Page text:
Thanks for your wisdom on this issue. I still read Rawles often because sometimes I find something useful. But I keep asking "what if you are wrong?" I've made plenty of mistakes in my life and learned a few things. One of the most important is to always ask myself "what if you are wrong?" Folks who cash out their IRAs and put it all into gold and silver, or sell everything and move to the wilderness may be doing the right thing. But if they are wrong they are making a colossal error that will seriously hurt their futures. It's possible to make prudent preparations without betting everything on an arachic collapse.

J. Croft said...


And a comment: I find that a lot of people who are survivalists are really rooting for a fantasy version of some apocalypse. Of course they conveniently forget that they too will be experiencing such an event and they'll either run out of food and starve, get found by the starving and the starving with guns, or maybe they wise up and build connections and networks. Figure out a way to survive not just the megadisasters but the disaster of bankster created economic jihad against their enemies-us.

Take care in Argentina

tjbbpgobIII said...

Ferfal, I read your blog every day and it is an eye opening read. I also purchased your book and found it to be full of good information from one who was there. Most of the other books I have read mostly seem to be hyping their own way and with a bunch of stuff to sell, which is ok, people have to eat, but I didn't really get any usuable info out of them, just things like the list which seem to be adaptabal to any circumstance. Does this make sense?

Jonas Parker said...

Great article, my friend... I'm sharing it with a lot of folks!

Jonas Parker said...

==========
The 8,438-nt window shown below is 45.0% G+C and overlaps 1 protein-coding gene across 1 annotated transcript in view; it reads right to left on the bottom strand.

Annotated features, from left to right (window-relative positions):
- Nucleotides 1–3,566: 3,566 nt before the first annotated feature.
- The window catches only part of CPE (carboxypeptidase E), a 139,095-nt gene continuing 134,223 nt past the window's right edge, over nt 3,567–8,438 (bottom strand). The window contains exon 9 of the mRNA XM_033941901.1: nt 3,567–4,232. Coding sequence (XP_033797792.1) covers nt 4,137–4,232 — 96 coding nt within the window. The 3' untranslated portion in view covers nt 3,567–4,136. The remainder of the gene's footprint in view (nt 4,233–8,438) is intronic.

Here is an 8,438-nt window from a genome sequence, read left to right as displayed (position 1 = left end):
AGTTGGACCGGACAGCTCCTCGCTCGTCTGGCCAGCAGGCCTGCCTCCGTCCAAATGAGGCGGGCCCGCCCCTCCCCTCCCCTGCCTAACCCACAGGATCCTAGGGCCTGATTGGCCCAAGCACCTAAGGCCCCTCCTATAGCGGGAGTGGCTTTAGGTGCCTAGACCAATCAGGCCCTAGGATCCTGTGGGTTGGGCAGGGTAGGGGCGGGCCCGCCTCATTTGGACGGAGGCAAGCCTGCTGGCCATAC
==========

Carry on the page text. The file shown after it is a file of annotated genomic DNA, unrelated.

Excellent article, my friend... I'm sharing it with many... Thanks much!

DonB said...

I can't quibble much except to say that deflation is the killer for (established) farmers. I don't think a collapse of the dollar is likely to be devastating for them.

The 80s recession caused a farm crisis. The depression caused a farm crisis. Both of these were deflationary situations.

J Stuart said...

Ferfal, I read you book recently and also enjoy your regular posts. Your way with the English language is very alive compared to many of the others writing on this subject. You've mastered this among other things. Thanks.

Good luck getting to the U.S.A.

J. Stuart - Baltimore/Washington D.C.

Bill in NC said...

There are a limited number of scenarios where it would make sense to be well outside the cities.

Any type of deadly pandemic, for instance.

Forget bugging out, though - if you're not already there, at best you'll be taken off the road and shunted into a refugee camp.

Anonymous said...

I wish I had more time, but it might suffice to say that I greatly appreciate the perspectives of both FerFal and James Wesley, Rawles. There is no one best answer for what to do for all. Both have strengths and weakness. Neither commentary is comprehensive. Rawles cannot put it all out there due to the political climate, and like myself, can't possible assimilate the overwhelming amount of information. Instead of commenting, I now use my time to consider as many different perspectives, quality opinions, as possible. I cannot total endorse a particular view by any one person. The reality of the situation, I as see it, includes a range of outcomes, the most severe is not not discussed here. Never in the history of Mankind has we been faced with such an extreme set of circumstances. How can we then begin to be certain about any 'most likely' outcome? Even genius may not. That said, Albert Einstein, one of only a few that could perceive 4th dimension of 'space/time', in addition to the 3-D world that we perceive: "I do not know what weapons will be used to fight WW3, but WW4 will be fought with rocks." Got guns? Howabout God? Pray hard. a